She's smart. She's funny. But she's only human....
As a high-ranking mathematician in a male-dominated field - with bright red hair - Connie's used to being considered a little unusual. But she's nowhere near as peculiar as Luke, who is recruited to work alongside her on a top-secret code-breaking project.
Just what is this bizarre sequence they're studying? It isn't a solution to the global energy crisis. It isn't a new wavelength to sell microwave ovens. The numbers are trying to tell them something...and it seems only Luke knows what. The truth is out there. Will Connie dare to find it?
In this whirlwind adventure, Sunday Times best-selling author Jenny Colgan boldly goes where no author has gone before....
Jenny Colgan is the author of numerous best-selling novels, including Christmas at the Cupcake Café, Little Beach Street Bakery, and Welcome to Rosie Hopkins' Sweetshop of Dreams. As Jenny T. Colgan, she has also written Doctor Who tie-in novel Dark Horizons and several Doctor Who short stories.
©2015 Jenny Colgan (P)2015 Isis Audiobooks
"Resistance is Futile is funny, romantic, and just the right side of geeky. Set phasers to 'fun'...." (Danny Wallace, comedian, author, and presenter)
"A riotous cocktail of action, maths geeks, and kissing. I enjoyed every single page. Resistance really is futile." (Matt Haig, author of The Humans)
"It's not very often that I fall in love so completely with book.... Resistance Is Futile is bright, charming, intelligent, funny, moving and beautiful, full of wonderful imagination and expert storytelling. I think Jenny was born to write this book." (Rowan Coleman, author of The Memory Book)
"I never knew I could so enjoy a book about maths, amphibians, and total world annihilation. Quirky, funny and romantic, and it doesn't even matter if you don't know what fractals are." (Sophie Kinsella)
Sci-fi Chick Lit
Evelyn, the strong female mathematician who cooks impeccably, advises on etiquete constantly and kicks ass... a sassy, clever mother hen.
Lovely characterisation of voices, especially considering the number of awkward accents in the story.
The ending. Not what you expect from a chick lit writer, but definitely a Doctor Who (especially 10) style ending. Loved it.
Praying that Jenny writes more like this. Thining womens chick lit is amazing and we need more of it!
For honesty's sake I will say I have only made it half way through this audiobook. I'm a fan of Jenny Colgan's previous books and despite mixed reviews I thought I'd give this one a go. I won't post any spoilers just to say the plot does go off at an unexpected angle but I was willing to go with it I just couldn't find myself rooting for the main characters and found I was having to make myself persevere. Maybe one day I'll try again and enjoy it more
don't be afraid! Jenny's descriptive real style shines out of a book that for me is the start of a whole new genre. keep your mind open and be prepared for a little magic and intelligence to be added to your chick lit. Jenny's books are always fresh and absorbing and this book shows she just wants to keep moving the boundaries. great narration too :) loved it!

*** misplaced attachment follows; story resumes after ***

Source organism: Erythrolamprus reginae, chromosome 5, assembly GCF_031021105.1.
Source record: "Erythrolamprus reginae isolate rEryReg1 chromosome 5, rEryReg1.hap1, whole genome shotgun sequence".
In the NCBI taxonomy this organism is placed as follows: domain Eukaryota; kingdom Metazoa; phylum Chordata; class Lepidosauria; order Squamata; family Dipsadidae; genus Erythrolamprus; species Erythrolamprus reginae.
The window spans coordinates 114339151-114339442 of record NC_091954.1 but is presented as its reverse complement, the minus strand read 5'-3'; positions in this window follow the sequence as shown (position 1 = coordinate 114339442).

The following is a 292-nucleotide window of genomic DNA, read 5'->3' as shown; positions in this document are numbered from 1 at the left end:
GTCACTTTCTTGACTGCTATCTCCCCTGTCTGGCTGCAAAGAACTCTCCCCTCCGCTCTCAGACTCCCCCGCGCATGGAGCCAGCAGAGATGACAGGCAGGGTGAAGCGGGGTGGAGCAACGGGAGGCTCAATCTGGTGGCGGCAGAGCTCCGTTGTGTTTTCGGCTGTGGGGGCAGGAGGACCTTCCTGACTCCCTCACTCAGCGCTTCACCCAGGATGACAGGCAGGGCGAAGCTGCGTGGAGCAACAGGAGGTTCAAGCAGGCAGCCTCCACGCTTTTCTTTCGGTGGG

A really engaging story of a bunch of nerdy mathematicians and a secret project. This was a nice shortish book, but the story was quite unexpected and thought provoking. Worth a listen :)
I've been a fan of Jenny Colgan since I came across her novel Looking For Andrew McCarthy a few years ago. Who knew that such a smart, funny writer would have the same 80s crush as me?!? Resistance is Futile is another title from the same author, billed as Jenny T. Colgan - apparently the middle initial heightens her Sci-Fi street cred. It's a very sweet tale, more chick lit than true sci-fi, but overall a great cross-over between the genres. The audiobook is extremely well narrated by the talented Lucy Price-Lewis, a pleasure to listen to.
Will read anything within reason.
The blurb and recommendations looked promising and I selected this hoping it was going to be another Rosie Project. Instead I found it was a bizarre mishmash of science fiction, juvenile romance, and oddly misplaced humour clumsily mixed with big and serious themes. The main character, Connie, is supposed to be a brilliant mathematician but there is little evidence of her genius and her brightest attribute seems to be her hair colour. Her colleagues are the usual repressed scientist stereotypes and I found myself feeling pangs of sympathy for the community of real life mathematicians who must be getting a bit weary of being portrayed in this way. To be fair, the narration is good and I did stay listening to the end, (which was at least not quite what I expected). On balance this was not for me but I might recommend this to a much younger person, who is not quite as jaded and cynical as me.
*one tiny spoiler alert*First of all, let me clarify that I was looking for a Sci-Fi book, so maybe that's why I didn't like it. I went as far as half way until I realised this was not for me. The story is a romantic girl-meets-boy and it seems like the only science fiction is that the boy happens not to be human. It also seems to be targeted towards a younger audience, teenagers rather than adults. Perhaps a good start to inspire teenage girls not to give up on science.
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